20,059        25,273        35,628        16,542        23,010   
 

 

 

   

 

 

   

 

 

   

 

 

   

 

 

 

Operating expenses

         

Research and development

    7,353        5,992        6,698        3,272        4,591   

Sales and marketing

    15,394        16,468        20,953        8,772        13,175   

General and administrative

    3,456        3,489        6,723        1,989        5,081   
 

 

 

   

 

 

   

 

 

   

 

 

   

 

 

 

Total operating expenses

    26,203        25,949        34,374        14,033        22,847   
 

 

 

   

 

 

   

 

 

   

 

 

   

 

 

 

Income (loss) from operations

    (6,144     (676     1,254        2,509        163   

Interest income

    182        52        33        19        8   

Interest expense

    (143     (141     (77     (42     (122

Other income (expense), net

    (208     (227     (367     (251     (1,217
 

 

 

   

 

 

   

 

 

   

 

 

   

 

 

 

Income (loss) before income taxes

    (6,313     (992     843        2,235        (1,168

Benefit (provision) for income taxes

                  367        (21     (174
 

 

 

   

 

 

   

 

 

   

 

 

   

 

 

 

Net income (loss)

  $ (6,313   $ (992   $ 1,210      $ 2,214      $ (1,342
 

 

 

   

 

 

   

 

 

   

 

 

   

 

 

 

Net income (loss) per share

         

Basic and diluted

  $ (0.52   $ (0.08   $ 0.00      $ 0.00      $ (0.07
 

 

 

   

 

 

   

 

 

   

 

 

   

 

 

 

Weighted average shares outstanding

         

Basic

    12,085        12,234        13,342        12,981        18,989   
 

 

 

   

 

 

   

 

 

   

 

 

   

 

 

 

Diluted

    12,085        12,234        17,080        16,052        18,989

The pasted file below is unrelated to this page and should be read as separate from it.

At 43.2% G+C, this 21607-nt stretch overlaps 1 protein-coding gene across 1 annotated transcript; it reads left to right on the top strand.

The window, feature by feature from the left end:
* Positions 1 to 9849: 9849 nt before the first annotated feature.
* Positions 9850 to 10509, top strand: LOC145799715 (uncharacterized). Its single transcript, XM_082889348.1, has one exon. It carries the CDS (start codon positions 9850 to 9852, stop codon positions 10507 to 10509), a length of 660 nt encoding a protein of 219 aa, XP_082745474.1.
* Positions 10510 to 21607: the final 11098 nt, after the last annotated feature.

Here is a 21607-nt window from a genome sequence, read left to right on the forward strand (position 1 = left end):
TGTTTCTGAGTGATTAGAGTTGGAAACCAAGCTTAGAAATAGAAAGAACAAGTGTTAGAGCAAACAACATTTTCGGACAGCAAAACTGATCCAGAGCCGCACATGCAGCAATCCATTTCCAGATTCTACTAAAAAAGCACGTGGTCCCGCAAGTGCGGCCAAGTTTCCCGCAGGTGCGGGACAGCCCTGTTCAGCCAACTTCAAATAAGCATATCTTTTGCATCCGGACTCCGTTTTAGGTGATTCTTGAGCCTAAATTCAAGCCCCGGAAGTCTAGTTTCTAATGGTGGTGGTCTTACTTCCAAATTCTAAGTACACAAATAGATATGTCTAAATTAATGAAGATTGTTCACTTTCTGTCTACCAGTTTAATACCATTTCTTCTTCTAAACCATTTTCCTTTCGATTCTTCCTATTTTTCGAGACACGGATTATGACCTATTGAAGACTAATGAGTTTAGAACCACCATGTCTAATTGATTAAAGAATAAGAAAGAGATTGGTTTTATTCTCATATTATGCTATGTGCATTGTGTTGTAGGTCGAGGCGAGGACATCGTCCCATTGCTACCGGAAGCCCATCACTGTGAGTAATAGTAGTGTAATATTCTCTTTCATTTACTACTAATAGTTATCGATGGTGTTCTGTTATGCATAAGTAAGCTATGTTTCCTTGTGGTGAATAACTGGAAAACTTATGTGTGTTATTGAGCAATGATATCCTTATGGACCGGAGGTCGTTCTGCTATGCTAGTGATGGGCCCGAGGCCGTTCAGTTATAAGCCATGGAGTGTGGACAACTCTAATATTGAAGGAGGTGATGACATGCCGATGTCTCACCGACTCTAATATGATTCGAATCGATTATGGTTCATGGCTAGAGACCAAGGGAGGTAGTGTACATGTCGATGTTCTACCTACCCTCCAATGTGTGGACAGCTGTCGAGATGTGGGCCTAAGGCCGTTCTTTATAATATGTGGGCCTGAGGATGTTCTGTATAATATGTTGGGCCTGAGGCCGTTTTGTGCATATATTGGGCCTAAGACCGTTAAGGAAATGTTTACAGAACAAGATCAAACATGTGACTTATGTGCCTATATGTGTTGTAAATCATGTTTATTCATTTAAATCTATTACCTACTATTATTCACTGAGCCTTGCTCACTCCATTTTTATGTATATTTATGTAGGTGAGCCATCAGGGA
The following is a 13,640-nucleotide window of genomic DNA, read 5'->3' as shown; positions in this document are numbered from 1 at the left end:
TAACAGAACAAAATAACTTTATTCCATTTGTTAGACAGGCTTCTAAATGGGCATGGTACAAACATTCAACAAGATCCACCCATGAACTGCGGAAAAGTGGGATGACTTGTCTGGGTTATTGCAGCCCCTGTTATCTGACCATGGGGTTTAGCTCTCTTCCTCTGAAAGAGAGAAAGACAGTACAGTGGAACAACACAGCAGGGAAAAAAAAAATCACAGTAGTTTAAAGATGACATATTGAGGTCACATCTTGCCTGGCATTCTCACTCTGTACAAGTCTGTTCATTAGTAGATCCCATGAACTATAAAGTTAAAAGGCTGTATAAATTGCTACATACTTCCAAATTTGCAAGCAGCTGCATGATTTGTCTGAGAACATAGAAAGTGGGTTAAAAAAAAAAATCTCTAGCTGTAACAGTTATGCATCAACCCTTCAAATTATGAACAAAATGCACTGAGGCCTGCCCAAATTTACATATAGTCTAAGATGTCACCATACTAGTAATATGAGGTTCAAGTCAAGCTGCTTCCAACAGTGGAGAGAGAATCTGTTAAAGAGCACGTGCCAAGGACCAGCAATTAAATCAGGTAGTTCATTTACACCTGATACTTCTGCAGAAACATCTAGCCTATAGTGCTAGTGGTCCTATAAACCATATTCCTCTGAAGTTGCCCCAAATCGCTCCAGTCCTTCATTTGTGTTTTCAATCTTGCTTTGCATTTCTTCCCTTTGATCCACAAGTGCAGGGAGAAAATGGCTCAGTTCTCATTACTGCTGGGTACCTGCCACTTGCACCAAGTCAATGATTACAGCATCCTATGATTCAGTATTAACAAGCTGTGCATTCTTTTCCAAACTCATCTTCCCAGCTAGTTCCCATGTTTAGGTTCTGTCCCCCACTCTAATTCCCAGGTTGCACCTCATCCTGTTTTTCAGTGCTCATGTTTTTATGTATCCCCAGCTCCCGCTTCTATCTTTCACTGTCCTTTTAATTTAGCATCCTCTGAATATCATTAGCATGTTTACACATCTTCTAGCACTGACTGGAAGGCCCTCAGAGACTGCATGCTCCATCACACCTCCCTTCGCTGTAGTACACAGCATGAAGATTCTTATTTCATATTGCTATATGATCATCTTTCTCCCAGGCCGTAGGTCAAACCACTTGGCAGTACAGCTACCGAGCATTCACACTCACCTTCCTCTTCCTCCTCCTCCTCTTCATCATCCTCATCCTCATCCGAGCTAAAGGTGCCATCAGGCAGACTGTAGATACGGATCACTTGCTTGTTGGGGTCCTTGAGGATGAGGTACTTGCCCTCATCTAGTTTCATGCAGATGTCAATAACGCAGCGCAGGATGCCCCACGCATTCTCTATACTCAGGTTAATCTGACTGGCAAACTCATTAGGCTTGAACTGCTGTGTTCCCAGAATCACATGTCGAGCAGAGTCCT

Pro forma net income per share (unaudited)

         

Basic

      $          $     
     

 

 

     

 

 

 

Diluted

      $          $     
     

 

 

     

 

 

 

Pro forma weighted average shares outstanding (unaudited)

         

Basic

         
     

 

 

     

 

 

 

Diluted

         
     

 

 

     

 

 

 

Other financial data:

         

Adjusted EBITDA(1)

  $ (4,800   $ 578      $ 3,821      $ 3,073      $ 1,773   

 

 
(1)   Please see ”Adjusted EBITDA” below for more information and for a reconciliation of net income (loss) to adjusted EBITDA.

 

 

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Consolidated balance sheet data as of June 30, 2011 are presented below:

 

 

on an actual basis

 

 

on a pro forma basis to reflect the reclassification of the preferred stock warrant liability to additional paid-in capital upon conversion of our preferred stock warrants to common stock warrants and the conversion of all outstanding shares of our preferred stock into 77,498,252 shares of our common stock, each immediately upon the closing of this offering as if the reclassification and conversion had occurred on June 30, 2011